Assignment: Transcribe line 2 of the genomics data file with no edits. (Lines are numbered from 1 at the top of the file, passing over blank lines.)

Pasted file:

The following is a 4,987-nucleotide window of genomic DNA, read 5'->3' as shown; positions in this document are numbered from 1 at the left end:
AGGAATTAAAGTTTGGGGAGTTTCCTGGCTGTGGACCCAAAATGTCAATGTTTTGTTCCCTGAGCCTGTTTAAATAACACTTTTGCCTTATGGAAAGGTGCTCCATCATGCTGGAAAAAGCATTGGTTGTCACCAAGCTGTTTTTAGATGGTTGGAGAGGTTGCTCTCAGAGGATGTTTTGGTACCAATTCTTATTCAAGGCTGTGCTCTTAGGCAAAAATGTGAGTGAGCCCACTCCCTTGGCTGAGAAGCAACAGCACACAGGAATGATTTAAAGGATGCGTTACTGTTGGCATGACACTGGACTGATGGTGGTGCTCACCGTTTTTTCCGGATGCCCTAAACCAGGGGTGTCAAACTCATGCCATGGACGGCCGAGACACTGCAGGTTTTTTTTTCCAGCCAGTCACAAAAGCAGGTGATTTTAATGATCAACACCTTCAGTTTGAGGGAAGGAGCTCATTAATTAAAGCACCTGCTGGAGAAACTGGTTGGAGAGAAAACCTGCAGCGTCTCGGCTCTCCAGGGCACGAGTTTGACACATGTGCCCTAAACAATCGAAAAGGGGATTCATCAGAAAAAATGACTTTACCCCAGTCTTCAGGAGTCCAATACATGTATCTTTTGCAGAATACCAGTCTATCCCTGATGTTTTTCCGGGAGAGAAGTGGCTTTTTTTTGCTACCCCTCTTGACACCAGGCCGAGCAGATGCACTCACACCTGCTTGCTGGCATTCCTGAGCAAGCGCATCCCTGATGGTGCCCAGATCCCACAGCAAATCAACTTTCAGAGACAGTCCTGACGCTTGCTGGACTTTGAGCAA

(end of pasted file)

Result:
AGGAATTAAAGTTTGGGGAGTTTCCTGGCTGTGGACCCAAAATGTCAATGTTTTGTTCCCTGAGCCTGTTTAAATAACACTTTTGCCTTATGGAAAGGTGCTCCATCATGCTGGAAAAAGCATTGGTTGTCACCAAGCTGTTTTTAGATGGTTGGAGAGGTTGCTCTCAGAGGATGTTTTGGTACCAATTCTTATTCAAGGCTGTGCTCTTAGGCAAAAATGTGAGTGAGCCCACTCCCTTGGCTGAGAAGCAACAGCACACAGGAATGATTTAAAGGATGCGTTACTGTTGGCATGACACTGGACTGATGGTGGTGCTCACCGTTTTTTCCGGATGCCCTAAACCAGGGGTGTCAAACTCATGCCATGGACGGCCGAGACACTGCAGGTTTTTTTTTCCAGCCAGTCACAAAAGCAGGTGATTTTAATGATCAACACCTTCAGTTTGAGGGAAGGAGCTCATTAATTAAAGCACCTGCTGGAGAAACTGGTTGGAGAGAAAACCTGCAGCGTCTCGGCTCTCCAGGGCACGAGTTTGACACATGTGCCCTAAACAATCGAAAAGGGGATTCATCAGAAAAAATGACTTTACCCCAGTCTTCAGGAGTCCAATACATGTATCTTTTGCAGAATACCAGTCTATCCCTGATGTTTTTCCGGGAGAGAAGTGGCTTTTTTTTGCTACCCCTCTTGACACCAGGCCGAGCAGATGCACTCACACCTGCTTGCTGGCATTCCTGAGCAAGCGCATCCCTGATGGTGCCCAGATCCCACAGCAAATCAACTTTCAGAGACAGTCCTGACGCTTGCTGGACTTTGAGCAA